SEATTLE — Democratic and Republican leaders in the Washington Statehouse reached a tentative deal on a major new drug policy Monday, one that would avoid making the state the second to decriminalize the possession of controlled substances.
Lawmakers will consider the compromise Tuesday when they return to Olympia for a special session. Gov. Jay Inslee called them back after they failed to pass a new drug policy before adjourning late last month.
Under the deal, intentional possession or public use of small amounts of illegal drugs would be a gross misdemeanor, punishable by up to six months in jail for the first two offenses and up to a year after that.
But police and prosecutors would be encouraged to divert cases for treatment or other services, and the measure provides millions of additional dollars for diversion programs and to provide short-term housing for people with substance use disorders. Prosecutors would be allowed to ask courts to end pretrial diversion in cases where the defendant fails to make substantial progress.
A temporary, 2-year-old law that makes intentional drug possession illegal is due to expire July 1. So unless the compromise passes, drug possession — even of fentanyl and other dangerous opiates — will become decriminalized under state law. The only other state that’s tried decriminalizing drug possession is neighboring Oregon, where the experiment is off to a rocky start.
Lawmakers on both sides said the agreement strikes a balance between compassion and accountability for those struggling with substance abuse disorder. Rep. Roger Goodman, D-Kirkland, called it “a fair compromise that addresses urgent concerns about public disorder but follows evidence-based practices in helping people in need.”
Both Goodman and Republican Rep. Peter Abbarno, of Centralia, said much work will remain even if the compromise is approved, because even with additional funding, the state doesn’t yet have the treatment or diversion program capacity it needs to deal with the addiction crisis.
“The state of Washington is a decade behind in having treatment providers and having adequate bed space and treatment facilities,” Abbarno said. “Even when we pass this policy, we’re still not going to see an immediate drop in crime or substance abuse, because we don’t have the workforce development and infrastructure to deal with the off-ramps that this bill creates.”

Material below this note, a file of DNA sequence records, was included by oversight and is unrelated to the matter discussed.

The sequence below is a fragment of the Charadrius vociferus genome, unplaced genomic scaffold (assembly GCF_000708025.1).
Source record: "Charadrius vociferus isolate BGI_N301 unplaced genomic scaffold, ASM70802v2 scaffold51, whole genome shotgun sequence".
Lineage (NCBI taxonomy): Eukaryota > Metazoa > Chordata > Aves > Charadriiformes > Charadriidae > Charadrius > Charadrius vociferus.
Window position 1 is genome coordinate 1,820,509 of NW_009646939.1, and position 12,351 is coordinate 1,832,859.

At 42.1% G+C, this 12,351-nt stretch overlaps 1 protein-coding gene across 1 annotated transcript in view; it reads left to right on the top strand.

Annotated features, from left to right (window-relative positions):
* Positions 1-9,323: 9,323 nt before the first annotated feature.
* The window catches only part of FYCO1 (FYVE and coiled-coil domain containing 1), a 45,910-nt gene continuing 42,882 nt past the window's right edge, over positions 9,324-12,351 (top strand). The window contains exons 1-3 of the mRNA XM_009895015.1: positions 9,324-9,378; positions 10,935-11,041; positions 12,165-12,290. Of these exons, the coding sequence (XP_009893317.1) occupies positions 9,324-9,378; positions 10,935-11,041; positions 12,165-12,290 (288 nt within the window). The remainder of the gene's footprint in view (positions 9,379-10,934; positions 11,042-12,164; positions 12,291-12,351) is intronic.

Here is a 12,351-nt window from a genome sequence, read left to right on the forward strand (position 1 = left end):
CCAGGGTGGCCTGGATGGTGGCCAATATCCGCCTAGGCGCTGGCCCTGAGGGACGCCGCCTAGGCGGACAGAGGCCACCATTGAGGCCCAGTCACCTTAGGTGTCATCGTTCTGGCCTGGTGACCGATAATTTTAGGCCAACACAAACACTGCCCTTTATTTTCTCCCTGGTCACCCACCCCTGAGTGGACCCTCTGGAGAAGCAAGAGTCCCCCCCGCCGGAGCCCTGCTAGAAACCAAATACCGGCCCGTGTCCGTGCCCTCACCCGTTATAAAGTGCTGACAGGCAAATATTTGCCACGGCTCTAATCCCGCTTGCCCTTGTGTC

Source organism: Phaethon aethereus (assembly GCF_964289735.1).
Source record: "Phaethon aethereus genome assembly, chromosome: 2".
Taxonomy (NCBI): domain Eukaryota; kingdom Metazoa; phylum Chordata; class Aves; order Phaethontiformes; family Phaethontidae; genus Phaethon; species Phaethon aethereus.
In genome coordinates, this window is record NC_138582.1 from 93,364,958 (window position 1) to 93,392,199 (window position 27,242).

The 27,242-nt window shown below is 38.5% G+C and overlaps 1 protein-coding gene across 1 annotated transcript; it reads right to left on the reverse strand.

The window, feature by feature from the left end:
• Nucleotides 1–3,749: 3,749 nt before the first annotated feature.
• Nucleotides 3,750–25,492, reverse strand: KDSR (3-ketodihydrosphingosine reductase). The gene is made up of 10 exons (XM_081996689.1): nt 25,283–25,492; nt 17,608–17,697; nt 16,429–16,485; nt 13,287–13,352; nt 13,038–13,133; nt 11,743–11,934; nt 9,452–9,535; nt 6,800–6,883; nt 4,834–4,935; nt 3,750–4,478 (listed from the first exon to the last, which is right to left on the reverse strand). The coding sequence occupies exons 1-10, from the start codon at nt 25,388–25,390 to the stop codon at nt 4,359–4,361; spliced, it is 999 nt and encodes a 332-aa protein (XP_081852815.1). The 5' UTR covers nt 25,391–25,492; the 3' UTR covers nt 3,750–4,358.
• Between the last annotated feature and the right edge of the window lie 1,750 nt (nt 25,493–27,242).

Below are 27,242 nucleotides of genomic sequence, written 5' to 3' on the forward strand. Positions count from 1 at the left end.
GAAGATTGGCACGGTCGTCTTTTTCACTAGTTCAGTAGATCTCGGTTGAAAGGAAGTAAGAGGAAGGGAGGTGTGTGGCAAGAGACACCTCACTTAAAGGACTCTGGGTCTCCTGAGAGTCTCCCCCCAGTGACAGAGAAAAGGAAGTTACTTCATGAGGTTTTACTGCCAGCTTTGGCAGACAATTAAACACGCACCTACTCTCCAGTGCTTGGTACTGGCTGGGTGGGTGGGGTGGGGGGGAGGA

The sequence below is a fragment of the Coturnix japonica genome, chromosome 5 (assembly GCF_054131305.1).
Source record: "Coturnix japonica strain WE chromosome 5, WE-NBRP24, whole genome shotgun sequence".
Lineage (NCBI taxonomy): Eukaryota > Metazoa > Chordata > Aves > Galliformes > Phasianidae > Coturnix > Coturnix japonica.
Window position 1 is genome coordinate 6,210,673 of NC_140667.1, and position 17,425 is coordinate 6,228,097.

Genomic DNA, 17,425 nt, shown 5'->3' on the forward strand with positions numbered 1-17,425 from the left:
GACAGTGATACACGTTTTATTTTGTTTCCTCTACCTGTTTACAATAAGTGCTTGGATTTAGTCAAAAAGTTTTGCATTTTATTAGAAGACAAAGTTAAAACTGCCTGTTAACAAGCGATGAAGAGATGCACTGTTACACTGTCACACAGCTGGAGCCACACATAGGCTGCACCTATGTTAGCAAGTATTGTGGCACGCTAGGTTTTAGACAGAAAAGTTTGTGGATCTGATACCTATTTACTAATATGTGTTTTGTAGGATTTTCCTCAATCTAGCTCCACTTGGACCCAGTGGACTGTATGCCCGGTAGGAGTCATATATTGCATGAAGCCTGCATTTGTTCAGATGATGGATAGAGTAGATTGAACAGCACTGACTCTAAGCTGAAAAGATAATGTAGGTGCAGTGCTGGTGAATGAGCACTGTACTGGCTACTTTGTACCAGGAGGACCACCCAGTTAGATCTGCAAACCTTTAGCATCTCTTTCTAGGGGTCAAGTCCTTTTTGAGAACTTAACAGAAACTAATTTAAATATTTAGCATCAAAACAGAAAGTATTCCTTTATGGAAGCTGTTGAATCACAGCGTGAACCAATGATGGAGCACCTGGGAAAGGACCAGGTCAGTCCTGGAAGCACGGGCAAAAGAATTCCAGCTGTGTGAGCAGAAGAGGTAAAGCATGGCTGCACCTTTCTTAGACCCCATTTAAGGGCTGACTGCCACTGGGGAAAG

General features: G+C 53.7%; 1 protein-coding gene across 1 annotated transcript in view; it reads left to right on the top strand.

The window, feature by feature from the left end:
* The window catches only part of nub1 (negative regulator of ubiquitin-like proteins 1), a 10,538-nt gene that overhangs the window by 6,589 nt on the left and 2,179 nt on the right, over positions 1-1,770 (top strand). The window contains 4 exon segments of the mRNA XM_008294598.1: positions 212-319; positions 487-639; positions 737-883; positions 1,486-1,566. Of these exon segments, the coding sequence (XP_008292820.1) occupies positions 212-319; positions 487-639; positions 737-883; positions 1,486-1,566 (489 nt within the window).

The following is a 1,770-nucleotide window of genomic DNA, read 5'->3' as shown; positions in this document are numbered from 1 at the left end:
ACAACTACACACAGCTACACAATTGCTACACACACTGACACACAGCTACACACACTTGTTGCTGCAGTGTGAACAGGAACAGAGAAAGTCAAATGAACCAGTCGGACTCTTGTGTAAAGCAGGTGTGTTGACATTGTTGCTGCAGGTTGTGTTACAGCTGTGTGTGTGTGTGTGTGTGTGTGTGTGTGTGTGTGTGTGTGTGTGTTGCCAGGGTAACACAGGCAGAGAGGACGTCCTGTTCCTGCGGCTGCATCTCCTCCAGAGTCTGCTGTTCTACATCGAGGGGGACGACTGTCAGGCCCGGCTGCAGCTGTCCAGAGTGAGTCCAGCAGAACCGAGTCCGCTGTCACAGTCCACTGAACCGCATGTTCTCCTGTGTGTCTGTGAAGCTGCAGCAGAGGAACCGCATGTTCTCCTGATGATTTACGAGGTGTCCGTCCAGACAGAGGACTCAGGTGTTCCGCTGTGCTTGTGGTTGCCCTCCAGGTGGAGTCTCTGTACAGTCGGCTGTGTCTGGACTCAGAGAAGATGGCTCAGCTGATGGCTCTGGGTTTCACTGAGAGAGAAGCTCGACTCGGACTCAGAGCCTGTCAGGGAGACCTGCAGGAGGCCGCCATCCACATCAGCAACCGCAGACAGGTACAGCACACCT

In 2021, the Washington Supreme Court struck down the state law making drug possession a felony. It was unconstitutional, the court said, because it did not require prosecutors to prove someone knowingly had the drugs. Washington was the only state in the country without that requirement.
In response, lawmakers made intentional drug possession a misdemeanor and required police to refer offenders to evaluation or treatment for their first two offenses — but there was no obvious way for officers to track how many times someone had been referred, and availability of treatment remained inadequate.
Lawmakers made the measure temporary and gave themselves until this July 1 to come up with a long-term policy.
But as this year’s session ended late last month, a measure billed as a compromise was voted down in the Democratic-controlled House 55-43.
The standstill put lawmakers against a ticking clock to pass a compromise before that temporary law making possession of small amounts of drugs a misdemeanor expires in July.
Without a major new drug measure passed in Washington, cities and counties would be free to adopt their own approaches to drug possession and paraphernalia, creating a patchwork of laws that could undermine efforts to treat addiction as a public health issue.
Under the agreement, the sale of drug paraphernalia, such as glass tubes for smoking fentanyl, is a civil infraction, but possession is not banned, and public health programs would be allowed to distribute such materials as well as test strips that can detect the presence of fentanyl or other substances in drugs.
Cities and counties would not be allowed to ban drug paraphernalia, but they would be allowed to regulate recovery residences or harm reduction programs such as those that provide methadone or other medication to treat addiction, in the same way that they can regulate other essential public services.
Republican Rep. Gina Mosbrucker, of Goldendale, called the tentative deal a “good compromise” that sets lawmakers up to send a new policy to the governor’s desk within several days.
“This bill stops hard drugs in Washington from becoming legal, so I think it’s critical that we move forward,” Mosbrucker said. “That doesn’t mean we can’t have amendments and things that we don’t anticipate that might change that.”
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